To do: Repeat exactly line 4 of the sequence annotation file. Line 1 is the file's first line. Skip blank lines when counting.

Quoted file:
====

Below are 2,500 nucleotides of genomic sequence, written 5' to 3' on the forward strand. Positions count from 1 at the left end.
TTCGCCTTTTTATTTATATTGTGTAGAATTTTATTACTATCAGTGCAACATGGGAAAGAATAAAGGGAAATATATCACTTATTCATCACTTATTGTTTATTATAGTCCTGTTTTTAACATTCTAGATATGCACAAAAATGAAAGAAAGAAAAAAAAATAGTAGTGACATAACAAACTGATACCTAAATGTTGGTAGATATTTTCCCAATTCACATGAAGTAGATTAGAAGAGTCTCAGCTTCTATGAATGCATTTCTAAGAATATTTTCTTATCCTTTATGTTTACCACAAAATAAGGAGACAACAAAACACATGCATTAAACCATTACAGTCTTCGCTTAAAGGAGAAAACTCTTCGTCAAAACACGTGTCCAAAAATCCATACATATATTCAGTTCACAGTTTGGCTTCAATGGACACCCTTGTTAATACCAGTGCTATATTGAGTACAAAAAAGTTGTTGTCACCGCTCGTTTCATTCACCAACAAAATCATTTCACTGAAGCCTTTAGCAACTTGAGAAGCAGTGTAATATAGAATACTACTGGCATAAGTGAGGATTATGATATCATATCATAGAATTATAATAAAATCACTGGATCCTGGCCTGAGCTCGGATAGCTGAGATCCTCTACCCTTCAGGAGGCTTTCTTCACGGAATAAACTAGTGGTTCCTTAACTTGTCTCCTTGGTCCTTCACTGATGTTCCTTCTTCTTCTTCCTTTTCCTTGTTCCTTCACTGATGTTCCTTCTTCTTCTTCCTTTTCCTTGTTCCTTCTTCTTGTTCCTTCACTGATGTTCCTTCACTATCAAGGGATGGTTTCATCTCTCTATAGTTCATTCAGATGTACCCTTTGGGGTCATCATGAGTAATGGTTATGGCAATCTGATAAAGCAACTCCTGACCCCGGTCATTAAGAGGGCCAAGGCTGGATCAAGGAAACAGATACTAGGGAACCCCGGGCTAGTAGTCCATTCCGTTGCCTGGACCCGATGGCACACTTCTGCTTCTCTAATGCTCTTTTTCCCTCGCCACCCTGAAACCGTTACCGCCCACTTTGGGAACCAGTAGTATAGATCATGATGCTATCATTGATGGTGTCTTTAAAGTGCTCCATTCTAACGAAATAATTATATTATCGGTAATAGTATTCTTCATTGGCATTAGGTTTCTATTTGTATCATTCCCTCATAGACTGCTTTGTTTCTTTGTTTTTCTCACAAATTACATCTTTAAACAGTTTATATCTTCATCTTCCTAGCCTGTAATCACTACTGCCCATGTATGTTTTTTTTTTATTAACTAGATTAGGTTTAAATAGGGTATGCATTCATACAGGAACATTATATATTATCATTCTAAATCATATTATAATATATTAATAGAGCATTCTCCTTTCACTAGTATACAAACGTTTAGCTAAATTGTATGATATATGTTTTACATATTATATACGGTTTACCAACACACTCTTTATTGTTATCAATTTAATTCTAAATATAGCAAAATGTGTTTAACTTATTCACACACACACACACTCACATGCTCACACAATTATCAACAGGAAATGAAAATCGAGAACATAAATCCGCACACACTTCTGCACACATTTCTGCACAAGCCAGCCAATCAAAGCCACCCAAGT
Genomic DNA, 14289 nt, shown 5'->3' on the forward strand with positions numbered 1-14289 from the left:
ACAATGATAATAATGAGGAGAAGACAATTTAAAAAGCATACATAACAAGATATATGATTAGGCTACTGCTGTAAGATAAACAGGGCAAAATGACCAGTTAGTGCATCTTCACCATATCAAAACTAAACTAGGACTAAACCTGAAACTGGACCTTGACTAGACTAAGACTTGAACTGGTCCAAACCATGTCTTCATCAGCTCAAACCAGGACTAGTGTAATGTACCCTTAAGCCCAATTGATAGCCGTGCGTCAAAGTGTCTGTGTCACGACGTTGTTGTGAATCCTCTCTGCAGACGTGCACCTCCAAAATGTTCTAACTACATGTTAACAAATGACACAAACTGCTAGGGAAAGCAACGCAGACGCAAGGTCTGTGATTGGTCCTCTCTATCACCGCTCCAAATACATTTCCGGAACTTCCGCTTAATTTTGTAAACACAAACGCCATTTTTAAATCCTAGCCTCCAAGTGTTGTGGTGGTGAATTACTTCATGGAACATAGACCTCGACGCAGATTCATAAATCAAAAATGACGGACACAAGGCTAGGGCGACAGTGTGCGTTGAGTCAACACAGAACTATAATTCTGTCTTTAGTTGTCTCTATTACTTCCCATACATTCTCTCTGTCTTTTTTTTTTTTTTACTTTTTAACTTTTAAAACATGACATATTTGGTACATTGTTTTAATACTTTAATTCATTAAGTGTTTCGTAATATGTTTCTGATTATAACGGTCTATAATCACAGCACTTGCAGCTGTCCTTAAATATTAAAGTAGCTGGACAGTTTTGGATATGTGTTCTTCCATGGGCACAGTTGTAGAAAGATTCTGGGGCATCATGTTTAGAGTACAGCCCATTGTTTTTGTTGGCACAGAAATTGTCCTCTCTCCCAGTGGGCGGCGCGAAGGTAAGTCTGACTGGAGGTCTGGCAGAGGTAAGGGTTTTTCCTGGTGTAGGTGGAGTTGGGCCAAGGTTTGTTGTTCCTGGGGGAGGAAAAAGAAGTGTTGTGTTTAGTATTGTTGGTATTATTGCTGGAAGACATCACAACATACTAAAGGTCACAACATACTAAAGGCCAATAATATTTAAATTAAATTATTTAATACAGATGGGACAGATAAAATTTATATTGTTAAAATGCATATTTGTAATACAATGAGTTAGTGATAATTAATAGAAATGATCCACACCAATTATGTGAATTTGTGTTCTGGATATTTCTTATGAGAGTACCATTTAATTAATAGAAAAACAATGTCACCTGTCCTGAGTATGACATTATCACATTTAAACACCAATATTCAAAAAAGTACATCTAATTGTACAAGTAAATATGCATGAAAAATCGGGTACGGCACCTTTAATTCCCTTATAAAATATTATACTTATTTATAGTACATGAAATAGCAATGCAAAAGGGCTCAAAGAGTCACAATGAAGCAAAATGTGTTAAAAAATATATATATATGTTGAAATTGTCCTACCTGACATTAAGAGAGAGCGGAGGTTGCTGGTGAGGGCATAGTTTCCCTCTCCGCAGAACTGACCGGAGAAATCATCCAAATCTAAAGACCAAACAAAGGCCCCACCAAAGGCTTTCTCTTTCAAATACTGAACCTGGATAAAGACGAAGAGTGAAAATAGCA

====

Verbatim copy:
ACAATGATAATAATGAGGAGAAGACAATTTAAAAAGCATACATAACAAGATATATGATTAGGCTACTGCTGTAAGATAAACAGGGCAAAATGACCAGTTAGTGCATCTTCACCATATCAAAACTAAACTAGGACTAAACCTGAAACTGGACCTTGACTAGACTAAGACTTGAACTGGTCCAAACCATGTCTTCATCAGCTCAAACCAGGACTAGTGTAATGTACCCTTAAGCCCAATTGATAGCCGTGCGTCAAAGTGTCTGTGTCACGACGTTGTTGTGAATCCTCTCTGCAGACGTGCACCTCCAAAATGTTCTAACTACATGTTAACAAATGACACAAACTGCTAGGGAAAGCAACGCAGACGCAAGGTCTGTGATTGGTCCTCTCTATCACCGCTCCAAATACATTTCCGGAACTTCCGCTTAATTTTGTAAACACAAACGCCATTTTTAAATCCTAGCCTCCAAGTGTTGTGGTGGTGAATTACTTCATGGAACATAGACCTCGACGCAGATTCATAAATCAAAAATGACGGACACAAGGCTAGGGCGACAGTGTGCGTTGAGTCAACACAGAACTATAATTCTGTCTTTAGTTGTCTCTATTACTTCCCATACATTCTCTCTGTCTTTTTTTTTTTTTTACTTTTTAACTTTTAAAACATGACATATTTGGTACATTGTTTTAATACTTTAATTCATTAAGTGTTTCGTAATATGTTTCTGATTATAACGGTCTATAATCACAGCACTTGCAGCTGTCCTTAAATATTAAAGTAGCTGGACAGTTTTGGATATGTGTTCTTCCATGGGCACAGTTGTAGAAAGATTCTGGGGCATCATGTTTAGAGTACAGCCCATTGTTTTTGTTGGCACAGAAATTGTCCTCTCTCCCAGTGGGCGGCGCGAAGGTAAGTCTGACTGGAGGTCTGGCAGAGGTAAGGGTTTTTCCTGGTGTAGGTGGAGTTGGGCCAAGGTTTGTTGTTCCTGGGGGAGGAAAAAGAAGTGTTGTGTTTAGTATTGTTGGTATTATTGCTGGAAGACATCACAACATACTAAAGGTCACAACATACTAAAGGCCAATAATATTTAAATTAAATTATTTAATACAGATGGGACAGATAAAATTTATATTGTTAAAATGCATATTTGTAATACAATGAGTTAGTGATAATTAATAGAAATGATCCACACCAATTATGTGAATTTGTGTTCTGGATATTTCTTATGAGAGTACCATTTAATTAATAGAAAAACAATGTCACCTGTCCTGAGTATGACATTATCACATTTAAACACCAATATTCAAAAAAGTACATCTAATTGTACAAGTAAATATGCATGAAAAATCGGGTACGGCACCTTTAATTCCCTTATAAAATATTATACTTATTTATAGTACATGAAATAGCAATGCAAAAGGGCTCAAAGAGTCACAATGAAGCAAAATGTGTTAAAAAATATATATATATGTTGAAATTGTCCTACCTGACATTAAGAGAGAGCGGAGGTTGCTGGTGAGGGCATAGTTTCCCTCTCCGCAGAACTGACCGGAGAAATCATCCAAATCTAAAGACCAAACAAAGGCCCCACCAAAGGCTTTCTCTTTCAAATACTGAACCTGGATAAAGACGAAGAGTGAAAATAGCA